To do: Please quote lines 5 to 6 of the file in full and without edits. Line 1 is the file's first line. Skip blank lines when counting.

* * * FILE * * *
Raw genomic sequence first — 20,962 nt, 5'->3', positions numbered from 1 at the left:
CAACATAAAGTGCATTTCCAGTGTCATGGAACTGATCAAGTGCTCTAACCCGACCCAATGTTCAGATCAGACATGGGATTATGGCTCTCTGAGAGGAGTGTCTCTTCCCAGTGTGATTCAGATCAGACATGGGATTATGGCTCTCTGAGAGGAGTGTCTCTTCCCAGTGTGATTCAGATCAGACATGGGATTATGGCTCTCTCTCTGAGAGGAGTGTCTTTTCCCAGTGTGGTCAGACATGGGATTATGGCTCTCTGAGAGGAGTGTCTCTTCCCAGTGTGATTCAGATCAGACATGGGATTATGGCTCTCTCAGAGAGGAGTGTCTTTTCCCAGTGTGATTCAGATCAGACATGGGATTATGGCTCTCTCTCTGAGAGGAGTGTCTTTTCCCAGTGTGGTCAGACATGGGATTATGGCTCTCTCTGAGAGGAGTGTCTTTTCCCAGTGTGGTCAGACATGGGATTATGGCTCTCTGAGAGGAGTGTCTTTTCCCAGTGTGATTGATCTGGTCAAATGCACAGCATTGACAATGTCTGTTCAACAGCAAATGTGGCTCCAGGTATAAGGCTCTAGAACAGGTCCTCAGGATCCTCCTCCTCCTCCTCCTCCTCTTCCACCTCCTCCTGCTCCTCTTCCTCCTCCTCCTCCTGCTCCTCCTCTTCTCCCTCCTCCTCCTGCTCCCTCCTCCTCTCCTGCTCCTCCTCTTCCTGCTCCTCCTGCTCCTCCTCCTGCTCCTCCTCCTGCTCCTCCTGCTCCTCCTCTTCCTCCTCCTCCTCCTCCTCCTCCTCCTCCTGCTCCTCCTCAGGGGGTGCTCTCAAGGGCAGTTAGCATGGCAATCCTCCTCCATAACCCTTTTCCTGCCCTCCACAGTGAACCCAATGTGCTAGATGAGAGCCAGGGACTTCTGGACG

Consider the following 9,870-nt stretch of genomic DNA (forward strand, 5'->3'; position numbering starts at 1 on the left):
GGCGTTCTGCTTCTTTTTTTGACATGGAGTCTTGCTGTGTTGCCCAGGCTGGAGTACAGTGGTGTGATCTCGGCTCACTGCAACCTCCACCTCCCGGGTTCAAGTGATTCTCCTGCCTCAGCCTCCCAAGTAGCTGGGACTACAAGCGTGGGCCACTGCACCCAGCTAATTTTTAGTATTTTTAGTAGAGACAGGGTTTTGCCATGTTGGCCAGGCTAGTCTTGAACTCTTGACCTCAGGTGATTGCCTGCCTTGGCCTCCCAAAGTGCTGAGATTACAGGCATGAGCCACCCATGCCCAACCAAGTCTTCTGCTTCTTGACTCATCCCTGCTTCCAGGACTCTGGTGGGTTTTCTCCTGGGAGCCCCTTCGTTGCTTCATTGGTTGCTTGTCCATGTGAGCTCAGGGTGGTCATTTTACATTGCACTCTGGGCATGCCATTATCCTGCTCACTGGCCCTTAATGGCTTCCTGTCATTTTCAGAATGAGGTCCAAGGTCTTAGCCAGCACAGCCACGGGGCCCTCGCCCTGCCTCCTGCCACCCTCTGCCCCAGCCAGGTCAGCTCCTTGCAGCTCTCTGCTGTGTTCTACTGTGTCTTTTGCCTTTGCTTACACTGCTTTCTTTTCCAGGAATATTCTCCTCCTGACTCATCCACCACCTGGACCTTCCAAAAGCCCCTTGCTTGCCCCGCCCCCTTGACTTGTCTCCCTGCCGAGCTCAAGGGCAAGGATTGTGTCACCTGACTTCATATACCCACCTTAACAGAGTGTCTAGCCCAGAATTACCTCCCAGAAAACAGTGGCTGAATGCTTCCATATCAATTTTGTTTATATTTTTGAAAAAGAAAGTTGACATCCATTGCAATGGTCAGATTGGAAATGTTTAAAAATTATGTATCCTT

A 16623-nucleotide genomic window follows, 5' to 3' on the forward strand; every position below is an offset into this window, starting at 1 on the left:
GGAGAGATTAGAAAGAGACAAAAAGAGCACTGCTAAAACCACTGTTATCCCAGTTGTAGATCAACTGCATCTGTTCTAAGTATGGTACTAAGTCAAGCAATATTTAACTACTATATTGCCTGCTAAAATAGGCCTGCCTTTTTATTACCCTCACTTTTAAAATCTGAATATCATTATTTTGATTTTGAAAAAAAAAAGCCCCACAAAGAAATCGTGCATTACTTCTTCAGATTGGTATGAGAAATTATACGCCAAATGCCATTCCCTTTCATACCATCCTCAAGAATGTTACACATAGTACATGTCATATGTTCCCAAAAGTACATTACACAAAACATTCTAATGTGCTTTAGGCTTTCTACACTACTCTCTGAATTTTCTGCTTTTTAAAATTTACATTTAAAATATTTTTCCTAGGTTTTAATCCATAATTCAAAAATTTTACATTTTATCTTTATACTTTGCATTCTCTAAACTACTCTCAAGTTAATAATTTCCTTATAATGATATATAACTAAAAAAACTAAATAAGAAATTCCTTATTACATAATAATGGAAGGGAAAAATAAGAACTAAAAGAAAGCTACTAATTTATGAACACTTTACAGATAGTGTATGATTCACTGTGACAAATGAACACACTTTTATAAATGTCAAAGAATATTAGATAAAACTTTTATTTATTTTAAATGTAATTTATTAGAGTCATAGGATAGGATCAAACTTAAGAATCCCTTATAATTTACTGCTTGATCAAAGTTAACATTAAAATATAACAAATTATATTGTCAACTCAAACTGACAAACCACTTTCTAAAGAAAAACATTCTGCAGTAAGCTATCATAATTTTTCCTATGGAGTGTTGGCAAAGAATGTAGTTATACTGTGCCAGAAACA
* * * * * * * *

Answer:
A 16623-nucleotide genomic window follows, 5' to 3' on the forward strand; every position below is an offset into this window, starting at 1 on the left:
GGAGAGATTAGAAAGAGACAAAAAGAGCACTGCTAAAACCACTGTTATCCCAGTTGTAGATCAACTGCATCTGTTCTAAGTATGGTACTAAGTCAAGCAATATTTAACTACTATATTGCCTGCTAAAATAGGCCTGCCTTTTTATTACCCTCACTTTTAAAATCTGAATATCATTATTTTGATTTTGAAAAAAAAAAGCCCCACAAAGAAATCGTGCATTACTTCTTCAGATTGGTATGAGAAATTATACGCCAAATGCCATTCCCTTTCATACCATCCTCAAGAATGTTACACATAGTACATGTCATATGTTCCCAAAAGTACATTACACAAAACATTCTAATGTGCTTTAGGCTTTCTACACTACTCTCTGAATTTTCTGCTTTTTAAAATTTACATTTAAAATATTTTTCCTAGGTTTTAATCCATAATTCAAAAATTTTACATTTTATCTTTATACTTTGCATTCTCTAAACTACTCTCAAGTTAATAATTTCCTTATAATGATATATAACTAAAAAAACTAAATAAGAAATTCCTTATTACATAATAATGGAAGGGAAAAATAAGAACTAAAAGAAAGCTACTAATTTATGAACACTTTACAGATAGTGTATGATTCACTGTGACAAATGAACACACTTTTATAAATGTCAAAGAATATTAGATAAAACTTTTATTTATTTTAAATGTAATTTATTAGAGTCATAGGATAGGATCAAACTTAAGAATCCCTTATAATTTACTGCTTGATCAAAGTTAACATTAAAATATAACAAATTATATTGTCAACTCAAACTGACAAACCACTTTCTAAAGAAAAACATTCTGCAGTAAGCTATCATAATTTTTCCTATGGAGTGTTGGCAAAGAATGTAGTTATACTGTGCCAGAAACA